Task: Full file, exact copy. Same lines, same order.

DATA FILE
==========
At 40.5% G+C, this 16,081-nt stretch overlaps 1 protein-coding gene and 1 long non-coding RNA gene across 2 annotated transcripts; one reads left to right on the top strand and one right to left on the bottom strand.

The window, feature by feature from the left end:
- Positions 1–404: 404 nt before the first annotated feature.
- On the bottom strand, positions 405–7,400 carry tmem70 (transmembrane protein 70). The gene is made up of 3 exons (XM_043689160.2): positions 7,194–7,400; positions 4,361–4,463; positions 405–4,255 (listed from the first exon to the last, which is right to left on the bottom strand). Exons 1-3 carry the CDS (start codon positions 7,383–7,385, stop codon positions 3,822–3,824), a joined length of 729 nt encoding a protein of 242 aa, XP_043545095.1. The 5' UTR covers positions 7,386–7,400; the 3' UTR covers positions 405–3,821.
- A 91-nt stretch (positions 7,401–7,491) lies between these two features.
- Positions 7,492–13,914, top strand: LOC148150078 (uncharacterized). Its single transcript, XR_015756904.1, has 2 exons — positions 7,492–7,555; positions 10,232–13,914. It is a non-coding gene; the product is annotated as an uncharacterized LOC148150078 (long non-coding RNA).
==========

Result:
At 40.5% G+C, this 16,081-nt stretch overlaps 1 protein-coding gene and 1 long non-coding RNA gene across 2 annotated transcripts; one reads left to right on the top strand and one right to left on the bottom strand.

The window, feature by feature from the left end:
- Positions 1–404: 404 nt before the first annotated feature.
- On the bottom strand, positions 405–7,400 carry tmem70 (transmembrane protein 70). The gene is made up of 3 exons (XM_043689160.2): positions 7,194–7,400; positions 4,361–4,463; positions 405–4,255 (listed from the first exon to the last, which is right to left on the bottom strand). Exons 1-3 carry the CDS (start codon positions 7,383–7,385, stop codon positions 3,822–3,824), a joined length of 729 nt encoding a protein of 242 aa, XP_043545095.1. The 5' UTR covers positions 7,386–7,400; the 3' UTR covers positions 405–3,821.
- A 91-nt stretch (positions 7,401–7,491) lies between these two features.
- Positions 7,492–13,914, top strand: LOC148150078 (uncharacterized). Its single transcript, XR_015756904.1, has 2 exons — positions 7,492–7,555; positions 10,232–13,914. It is a non-coding gene; the product is annotated as an uncharacterized LOC148150078 (long non-coding RNA).